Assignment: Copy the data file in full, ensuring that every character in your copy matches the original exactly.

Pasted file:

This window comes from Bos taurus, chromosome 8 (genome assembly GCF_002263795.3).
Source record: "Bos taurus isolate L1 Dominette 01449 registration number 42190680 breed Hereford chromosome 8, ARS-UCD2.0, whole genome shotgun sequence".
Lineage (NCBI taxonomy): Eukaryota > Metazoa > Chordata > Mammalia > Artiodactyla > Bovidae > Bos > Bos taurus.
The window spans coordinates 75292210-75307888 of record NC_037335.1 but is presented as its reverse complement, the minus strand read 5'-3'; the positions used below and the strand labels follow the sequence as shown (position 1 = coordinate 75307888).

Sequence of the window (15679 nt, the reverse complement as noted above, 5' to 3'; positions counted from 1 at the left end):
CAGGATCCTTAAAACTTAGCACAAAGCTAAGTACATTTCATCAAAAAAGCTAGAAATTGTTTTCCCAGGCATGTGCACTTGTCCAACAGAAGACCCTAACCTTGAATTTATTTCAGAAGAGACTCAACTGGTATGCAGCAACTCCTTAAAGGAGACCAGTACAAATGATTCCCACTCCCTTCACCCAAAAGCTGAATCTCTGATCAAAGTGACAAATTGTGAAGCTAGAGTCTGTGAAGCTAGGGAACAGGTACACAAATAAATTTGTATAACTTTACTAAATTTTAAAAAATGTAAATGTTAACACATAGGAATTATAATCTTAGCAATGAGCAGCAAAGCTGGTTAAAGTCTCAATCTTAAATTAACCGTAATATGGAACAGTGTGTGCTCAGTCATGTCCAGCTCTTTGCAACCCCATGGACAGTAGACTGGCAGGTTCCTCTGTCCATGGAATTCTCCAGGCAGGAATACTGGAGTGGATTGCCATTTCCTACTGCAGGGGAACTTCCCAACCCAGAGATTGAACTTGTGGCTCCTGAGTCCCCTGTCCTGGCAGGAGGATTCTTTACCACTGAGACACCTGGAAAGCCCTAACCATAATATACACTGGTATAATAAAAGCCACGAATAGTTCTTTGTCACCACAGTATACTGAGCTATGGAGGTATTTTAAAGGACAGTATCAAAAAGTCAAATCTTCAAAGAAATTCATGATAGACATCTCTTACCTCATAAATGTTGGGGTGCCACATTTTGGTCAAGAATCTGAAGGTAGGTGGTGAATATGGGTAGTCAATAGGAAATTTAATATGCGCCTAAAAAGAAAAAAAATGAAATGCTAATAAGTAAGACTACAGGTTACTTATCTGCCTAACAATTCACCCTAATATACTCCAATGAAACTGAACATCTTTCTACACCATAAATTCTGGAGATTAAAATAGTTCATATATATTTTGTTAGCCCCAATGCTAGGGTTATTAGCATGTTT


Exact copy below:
This window comes from Bos taurus, chromosome 8 (genome assembly GCF_002263795.3).
Source record: "Bos taurus isolate L1 Dominette 01449 registration number 42190680 breed Hereford chromosome 8, ARS-UCD2.0, whole genome shotgun sequence".
Lineage (NCBI taxonomy): Eukaryota > Metazoa > Chordata > Mammalia > Artiodactyla > Bovidae > Bos > Bos taurus.
The window spans coordinates 75292210-75307888 of record NC_037335.1 but is presented as its reverse complement, the minus strand read 5'-3'; the positions used below and the strand labels follow the sequence as shown (position 1 = coordinate 75307888).

Sequence of the window (15679 nt, the reverse complement as noted above, 5' to 3'; positions counted from 1 at the left end):
CAGGATCCTTAAAACTTAGCACAAAGCTAAGTACATTTCATCAAAAAAGCTAGAAATTGTTTTCCCAGGCATGTGCACTTGTCCAACAGAAGACCCTAACCTTGAATTTATTTCAGAAGAGACTCAACTGGTATGCAGCAACTCCTTAAAGGAGACCAGTACAAATGATTCCCACTCCCTTCACCCAAAAGCTGAATCTCTGATCAAAGTGACAAATTGTGAAGCTAGAGTCTGTGAAGCTAGGGAACAGGTACACAAATAAATTTGTATAACTTTACTAAATTTTAAAAAATGTAAATGTTAACACATAGGAATTATAATCTTAGCAATGAGCAGCAAAGCTGGTTAAAGTCTCAATCTTAAATTAACCGTAATATGGAACAGTGTGTGCTCAGTCATGTCCAGCTCTTTGCAACCCCATGGACAGTAGACTGGCAGGTTCCTCTGTCCATGGAATTCTCCAGGCAGGAATACTGGAGTGGATTGCCATTTCCTACTGCAGGGGAACTTCCCAACCCAGAGATTGAACTTGTGGCTCCTGAGTCCCCTGTCCTGGCAGGAGGATTCTTTACCACTGAGACACCTGGAAAGCCCTAACCATAATATACACTGGTATAATAAAAGCCACGAATAGTTCTTTGTCACCACAGTATACTGAGCTATGGAGGTATTTTAAAGGACAGTATCAAAAAGTCAAATCTTCAAAGAAATTCATGATAGACATCTCTTACCTCATAAATGTTGGGGTGCCACATTTTGGTCAAGAATCTGAAGGTAGGTGGTGAATATGGGTAGTCAATAGGAAATTTAATATGCGCCTAAAAAGAAAAAAAATGAAATGCTAATAAGTAAGACTACAGGTTACTTATCTGCCTAACAATTCACCCTAATATACTCCAATGAAACTGAACATCTTTCTACACCATAAATTCTGGAGATTAAAATAGTTCATATATATTTTGTTAGCCCCAATGCTAGGGTTATTAGCATGTTT